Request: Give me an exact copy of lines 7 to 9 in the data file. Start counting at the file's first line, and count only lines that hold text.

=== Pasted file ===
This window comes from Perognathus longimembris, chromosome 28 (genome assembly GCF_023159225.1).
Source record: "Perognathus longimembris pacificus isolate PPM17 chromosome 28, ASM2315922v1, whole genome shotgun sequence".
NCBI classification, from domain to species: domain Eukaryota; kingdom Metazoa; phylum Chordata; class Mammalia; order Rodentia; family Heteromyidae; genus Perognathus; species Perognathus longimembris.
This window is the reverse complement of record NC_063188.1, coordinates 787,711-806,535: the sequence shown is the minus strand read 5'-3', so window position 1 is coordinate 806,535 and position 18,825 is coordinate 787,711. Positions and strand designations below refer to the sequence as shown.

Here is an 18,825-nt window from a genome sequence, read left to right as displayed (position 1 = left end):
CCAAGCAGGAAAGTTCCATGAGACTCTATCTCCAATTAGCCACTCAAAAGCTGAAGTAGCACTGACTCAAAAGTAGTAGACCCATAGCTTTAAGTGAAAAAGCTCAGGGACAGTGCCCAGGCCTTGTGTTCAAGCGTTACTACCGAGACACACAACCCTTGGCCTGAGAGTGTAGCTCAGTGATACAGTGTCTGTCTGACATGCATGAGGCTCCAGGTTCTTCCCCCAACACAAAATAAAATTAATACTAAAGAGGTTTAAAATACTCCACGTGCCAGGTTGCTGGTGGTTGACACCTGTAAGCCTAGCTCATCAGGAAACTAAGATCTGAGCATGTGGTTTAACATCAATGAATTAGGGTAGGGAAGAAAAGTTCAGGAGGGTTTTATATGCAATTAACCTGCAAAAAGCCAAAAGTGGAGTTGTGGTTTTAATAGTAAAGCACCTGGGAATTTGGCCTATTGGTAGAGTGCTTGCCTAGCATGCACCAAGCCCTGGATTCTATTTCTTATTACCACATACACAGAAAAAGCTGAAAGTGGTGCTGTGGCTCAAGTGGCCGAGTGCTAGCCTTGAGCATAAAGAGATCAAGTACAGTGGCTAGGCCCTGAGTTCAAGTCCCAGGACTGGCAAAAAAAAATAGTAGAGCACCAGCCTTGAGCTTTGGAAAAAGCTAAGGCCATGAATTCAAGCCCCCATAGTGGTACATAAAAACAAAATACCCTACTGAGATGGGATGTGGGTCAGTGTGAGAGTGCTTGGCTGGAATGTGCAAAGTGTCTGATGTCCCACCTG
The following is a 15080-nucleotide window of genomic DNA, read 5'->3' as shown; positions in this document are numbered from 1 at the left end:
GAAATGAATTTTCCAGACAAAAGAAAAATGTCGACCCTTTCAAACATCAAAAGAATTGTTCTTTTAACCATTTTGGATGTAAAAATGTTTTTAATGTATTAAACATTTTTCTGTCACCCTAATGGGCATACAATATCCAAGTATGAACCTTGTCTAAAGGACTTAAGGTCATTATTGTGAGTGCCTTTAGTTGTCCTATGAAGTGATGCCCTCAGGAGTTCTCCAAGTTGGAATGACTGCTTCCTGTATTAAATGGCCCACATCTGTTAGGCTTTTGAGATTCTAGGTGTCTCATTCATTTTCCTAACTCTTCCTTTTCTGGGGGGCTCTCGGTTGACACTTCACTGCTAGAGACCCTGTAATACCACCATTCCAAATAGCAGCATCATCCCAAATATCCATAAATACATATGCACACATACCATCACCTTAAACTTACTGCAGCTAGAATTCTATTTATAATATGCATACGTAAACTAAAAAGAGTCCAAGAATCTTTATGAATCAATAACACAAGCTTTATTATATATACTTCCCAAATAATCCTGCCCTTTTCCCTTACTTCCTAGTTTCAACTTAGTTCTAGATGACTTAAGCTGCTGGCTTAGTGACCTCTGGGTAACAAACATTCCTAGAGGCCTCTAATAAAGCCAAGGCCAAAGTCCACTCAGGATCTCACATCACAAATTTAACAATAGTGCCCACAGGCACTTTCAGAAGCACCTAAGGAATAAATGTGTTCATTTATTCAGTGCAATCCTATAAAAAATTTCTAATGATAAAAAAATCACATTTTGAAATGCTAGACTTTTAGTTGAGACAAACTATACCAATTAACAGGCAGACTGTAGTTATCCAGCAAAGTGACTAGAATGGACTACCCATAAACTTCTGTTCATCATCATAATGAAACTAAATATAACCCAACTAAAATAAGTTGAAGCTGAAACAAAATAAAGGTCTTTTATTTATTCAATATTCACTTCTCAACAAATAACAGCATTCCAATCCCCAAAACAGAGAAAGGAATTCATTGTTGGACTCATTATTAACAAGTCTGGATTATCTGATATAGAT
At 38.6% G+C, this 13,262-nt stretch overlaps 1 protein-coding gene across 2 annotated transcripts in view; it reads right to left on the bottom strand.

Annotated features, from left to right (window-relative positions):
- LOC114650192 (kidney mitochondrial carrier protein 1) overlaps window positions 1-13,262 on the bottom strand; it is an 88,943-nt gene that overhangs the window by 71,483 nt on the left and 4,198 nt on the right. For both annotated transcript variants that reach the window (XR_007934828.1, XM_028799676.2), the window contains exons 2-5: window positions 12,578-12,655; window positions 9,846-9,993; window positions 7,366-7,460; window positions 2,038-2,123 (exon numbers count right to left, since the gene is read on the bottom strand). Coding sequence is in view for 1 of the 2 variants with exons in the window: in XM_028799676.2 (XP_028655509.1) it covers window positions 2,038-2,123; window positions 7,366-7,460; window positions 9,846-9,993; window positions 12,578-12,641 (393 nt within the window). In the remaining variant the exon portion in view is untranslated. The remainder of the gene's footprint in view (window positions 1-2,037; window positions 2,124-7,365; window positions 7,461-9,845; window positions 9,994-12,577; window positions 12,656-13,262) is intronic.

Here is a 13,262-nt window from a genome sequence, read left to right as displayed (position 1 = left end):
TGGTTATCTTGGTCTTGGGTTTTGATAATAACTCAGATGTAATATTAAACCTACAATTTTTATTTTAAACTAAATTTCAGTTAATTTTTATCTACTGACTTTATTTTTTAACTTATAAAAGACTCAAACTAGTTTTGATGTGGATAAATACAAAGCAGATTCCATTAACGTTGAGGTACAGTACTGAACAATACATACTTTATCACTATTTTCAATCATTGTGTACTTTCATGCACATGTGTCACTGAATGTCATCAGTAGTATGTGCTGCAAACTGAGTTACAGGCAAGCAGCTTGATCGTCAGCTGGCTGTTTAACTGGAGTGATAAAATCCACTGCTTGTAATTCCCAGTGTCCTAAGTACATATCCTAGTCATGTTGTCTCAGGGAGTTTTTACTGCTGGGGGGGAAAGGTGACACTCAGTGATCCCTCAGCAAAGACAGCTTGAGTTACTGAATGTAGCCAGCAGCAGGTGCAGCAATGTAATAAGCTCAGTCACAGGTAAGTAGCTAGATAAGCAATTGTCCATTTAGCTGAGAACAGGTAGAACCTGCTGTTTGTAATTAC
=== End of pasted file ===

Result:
The following is a 15080-nucleotide window of genomic DNA, read 5'->3' as shown; positions in this document are numbered from 1 at the left end:
GAAATGAATTTTCCAGACAAAAGAAAAATGTCGACCCTTTCAAACATCAAAAGAATTGTTCTTTTAACCATTTTGGATGTAAAAATGTTTTTAATGTATTAAACATTTTTCTGTCACCCTAATGGGCATACAATATCCAAGTATGAACCTTGTCTAAAGGACTTAAGGTCATTATTGTGAGTGCCTTTAGTTGTCCTATGAAGTGATGCCCTCAGGAGTTCTCCAAGTTGGAATGACTGCTTCCTGTATTAAATGGCCCACATCTGTTAGGCTTTTGAGATTCTAGGTGTCTCATTCATTTTCCTAACTCTTCCTTTTCTGGGGGGCTCTCGGTTGACACTTCACTGCTAGAGACCCTGTAATACCACCATTCCAAATAGCAGCATCATCCCAAATATCCATAAATACATATGCACACATACCATCACCTTAAACTTACTGCAGCTAGAATTCTATTTATAATATGCATACGTAAACTAAAAAGAGTCCAAGAATCTTTATGAATCAATAACACAAGCTTTATTATATATACTTCCCAAATAATCCTGCCCTTTTCCCTTACTTCCTAGTTTCAACTTAGTTCTAGATGACTTAAGCTGCTGGCTTAGTGACCTCTGGGTAACAAACATTCCTAGAGGCCTCTAATAAAGCCAAGGCCAAAGTCCACTCAGGATCTCACATCACAAATTTAACAATAGTGCCCACAGGCACTTTCAGAAGCACCTAAGGAATAAATGTGTTCATTTATTCAGTGCAATCCTATAAAAAATTTCTAATGATAAAAAAATCACATTTTGAAATGCTAGACTTTTAGTTGAGACAAACTATACCAATTAACAGGCAGACTGTAGTTATCCAGCAAAGTGACTAGAATGGACTACCCATAAACTTCTGTTCATCATCATAATGAAACTAAATATAACCCAACTAAAATAAGTTGAAGCTGAAACAAAATAAAGGTCTTTTATTTATTCAATATTCACTTCTCAACAAATAACAGCATTCCAATCCCCAAAACAGAGAAAGGAATTCATTGTTGGACTCATTATTAACAAGTCTGGATTATCTGATATAGAT
At 38.6% G+C, this 13,262-nt stretch overlaps 1 protein-coding gene across 2 annotated transcripts in view; it reads right to left on the bottom strand.